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Gestalt Group Therapy. Chapter 11, Theory & Practice of Group Counseling, by Gerald Corey Presented by Jeanine Goodwin. In the Beginning…. Fritz & Laura Perls Established in the 1940’s Focused on person-centered awareness, and addressing the client’s unresolved issues

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gestalt group therapy

Gestalt Group Therapy

Chapter 11, Theory & Practice of Group Counseling, by Gerald Corey

Presented by Jeanine Goodwin

in the beginning
In the Beginning…
  • Fritz & Laura Perls
  • Established in the 1940’s
  • Focused on person-centered awareness, and addressing the client’s unresolved issues
  • Quickly known for its confrontational, “hot seat” approach
  • Originally designed for one-on-one therapy
  • The group aspect was indirect (one-on-one therapy in front of an audience)
the revised standard version
The Revised Standard Version
  • Referred to as relational Gestalt therapy
  • Introduced by Erving and Miriam Polster
  • Less confrontational
  • More supportive, accepting, and challenging
  • Little use of the “empty chair” technique
  • Focuses on the client-therapist relationship, empathy, dialogue, and helping the client tap into his/her own wisdom and resources
  • http://www.youtube.com/watch?v=Q7cwa5X6zgk
therapeutic goals
Therapeutic Goals
  • AWARENESS!!!
  • Integration of polarities
  • Achieving contact with self and others
  • Learning how to clearly state wants or needs
  • Learning how to support one another
  • Learning how to make use of the resources within the group versus using the therapist as a resource.
key concepts and principles
Key Concepts and Principles
  • Awareness
  • Holism (“The whole is greater than the sum of its parts”)
  • Field Theory
  • Figure-Formation
  • Organismic Self-Regulation
  • Here-and-Now
  • Unfinished Business
  • Contact and Disturbances to Contact
  • Energy and Blocks to Energy
group leader role and function
Group Leader Role and Function
  • Creates experiments to help members tap their resources
  • Focuses on awareness, contact, and experimentation
  • Actively engaged with group members and frequently self-discloses
  • Creates an atmosphere and structure conducive to the members’ creativity and innovation
  • Less emphasis on technique, more emphasis on direct self-expression, presence, authentic dialogue, and the client-therapist relationship
  • Contacts with group members on an “I/Thou” basis
  • Serves as an “artist involved in creating new life” according to Polster and Polster (1973) (Corey, 2008, p. 290).
  • Uses his/her own experience as an essential component of the therapy process.
stages of group therapy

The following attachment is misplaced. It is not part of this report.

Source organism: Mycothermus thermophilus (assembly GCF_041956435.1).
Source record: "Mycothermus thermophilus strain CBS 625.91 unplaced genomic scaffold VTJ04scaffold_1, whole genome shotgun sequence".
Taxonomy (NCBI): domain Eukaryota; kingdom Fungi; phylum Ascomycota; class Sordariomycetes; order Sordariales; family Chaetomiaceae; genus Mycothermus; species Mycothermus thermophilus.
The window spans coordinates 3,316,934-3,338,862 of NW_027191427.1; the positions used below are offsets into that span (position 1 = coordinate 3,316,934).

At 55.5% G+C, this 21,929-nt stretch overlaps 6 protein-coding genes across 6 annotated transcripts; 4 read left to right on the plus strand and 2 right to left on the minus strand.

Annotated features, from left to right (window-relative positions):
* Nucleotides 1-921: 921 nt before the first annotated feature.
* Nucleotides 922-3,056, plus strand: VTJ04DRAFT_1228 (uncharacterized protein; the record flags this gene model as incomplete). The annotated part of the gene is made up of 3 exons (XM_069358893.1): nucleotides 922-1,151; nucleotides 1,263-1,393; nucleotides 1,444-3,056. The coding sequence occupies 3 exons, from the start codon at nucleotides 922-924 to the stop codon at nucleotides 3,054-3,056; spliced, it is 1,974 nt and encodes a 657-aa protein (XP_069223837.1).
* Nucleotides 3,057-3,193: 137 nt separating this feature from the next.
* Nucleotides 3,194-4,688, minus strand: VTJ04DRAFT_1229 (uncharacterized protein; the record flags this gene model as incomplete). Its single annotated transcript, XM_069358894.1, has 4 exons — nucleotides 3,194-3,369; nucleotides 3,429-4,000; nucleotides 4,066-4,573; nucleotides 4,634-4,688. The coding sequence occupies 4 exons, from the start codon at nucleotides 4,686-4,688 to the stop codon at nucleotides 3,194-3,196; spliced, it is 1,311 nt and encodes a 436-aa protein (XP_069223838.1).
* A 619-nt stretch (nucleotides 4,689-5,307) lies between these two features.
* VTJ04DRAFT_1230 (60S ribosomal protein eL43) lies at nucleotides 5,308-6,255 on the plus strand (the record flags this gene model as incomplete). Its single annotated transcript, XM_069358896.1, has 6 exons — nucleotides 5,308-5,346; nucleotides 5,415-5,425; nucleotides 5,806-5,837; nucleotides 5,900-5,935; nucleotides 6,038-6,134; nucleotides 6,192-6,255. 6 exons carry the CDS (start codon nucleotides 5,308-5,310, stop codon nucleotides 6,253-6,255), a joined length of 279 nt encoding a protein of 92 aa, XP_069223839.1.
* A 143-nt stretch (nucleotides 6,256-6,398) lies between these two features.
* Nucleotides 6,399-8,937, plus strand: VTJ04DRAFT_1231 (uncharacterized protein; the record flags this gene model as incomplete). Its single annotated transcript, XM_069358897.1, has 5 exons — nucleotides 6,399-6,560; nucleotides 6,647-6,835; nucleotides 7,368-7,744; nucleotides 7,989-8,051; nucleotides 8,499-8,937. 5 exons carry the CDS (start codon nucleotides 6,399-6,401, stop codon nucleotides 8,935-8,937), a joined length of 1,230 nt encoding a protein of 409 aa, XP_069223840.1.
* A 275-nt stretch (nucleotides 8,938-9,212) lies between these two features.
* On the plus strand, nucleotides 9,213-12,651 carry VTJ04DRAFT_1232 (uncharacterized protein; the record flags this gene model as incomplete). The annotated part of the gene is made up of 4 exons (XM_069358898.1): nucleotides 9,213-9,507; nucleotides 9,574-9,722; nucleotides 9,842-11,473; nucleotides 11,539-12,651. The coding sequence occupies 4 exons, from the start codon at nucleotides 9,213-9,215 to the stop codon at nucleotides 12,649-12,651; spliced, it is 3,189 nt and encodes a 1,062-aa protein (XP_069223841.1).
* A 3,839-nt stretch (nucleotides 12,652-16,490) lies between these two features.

Stages of Group Therapy
  • First Stage
    • Identity and Dependence
      • Group members (with the therapist’s help) explore questions they have about their identity within the group
      • Second Stage
        • Influence and Counterdependence
          • Group members grapple with issues of influence, authority, and control
  • Third Stage
    • Intimacy and Interdependence
      • Real contact occurs within and among the group members.
      • Members are helped to recognize their unfinished business not worked through in the group.
      • Group leader no longer the ultimate authority, but serves as a resource or consultant.
techniques procedures
Techniques & Procedures
  • Experiments
  • Attention to Language
  • Nonverbal Language
  • Internal Dialogue Experiments
  • Making the Rounds
  • Fantasy Approaches
  • Rehearsal
  • Exaggeration Experiment
  • Dream Work
gestalt in school groups
Gestalt in School Groups
  • Emphasis on building quality therapeutic relationships
  • Art & Storytelling
  • Empty Chair
  • Topdog-Underdog
  • Techniques are limited within some adolescent groups (p. 306)
    • Here and Now
    • Dream Work
gestalt in multicultural groups
Gestalt in Multicultural Groups
  • World View
  • Phenomenological
  • Emphasis on non-verbal expression
  • Use of imagery and fantasy*
    • Speak in native tongue
  • Solid understanding of the limitations of Gestalt techniques in dealing with diverse populations
strengths
Strengths
  • Quality of contact
  • Authentic relationship and dialogue
  • Emphasis on field theory, phenomenology, and awareness
  • Creativity and spontaneity
  • Integration of theory, practice, and research
  • Present-centered methodology
  • Focus on the body (affect, non-verbals)
limitations
Limitations
  • Elicitation of emotions
  • Misuse of power
  • Competency of the therapist or group leader
  • Rigidity and Pushiness in therapy
  • Misapplication of methodology
references
References
  • Corey, G. (2008). Theory and Practice of Group Counseling, 7th ed. Belmont, CA: Thomson Brooks/Cole.
  • Polster, E. & Polster, M. (1973). Gestalt Therapy Integrated: Contours of theory and practice. New York: Brunner/Mazel.
  • Yontef, G.M. (1993). Awareness, Dialogue, & Process: Essays on Gestalt therapy. Gouldsboro, ME: The Gestalt Journal Press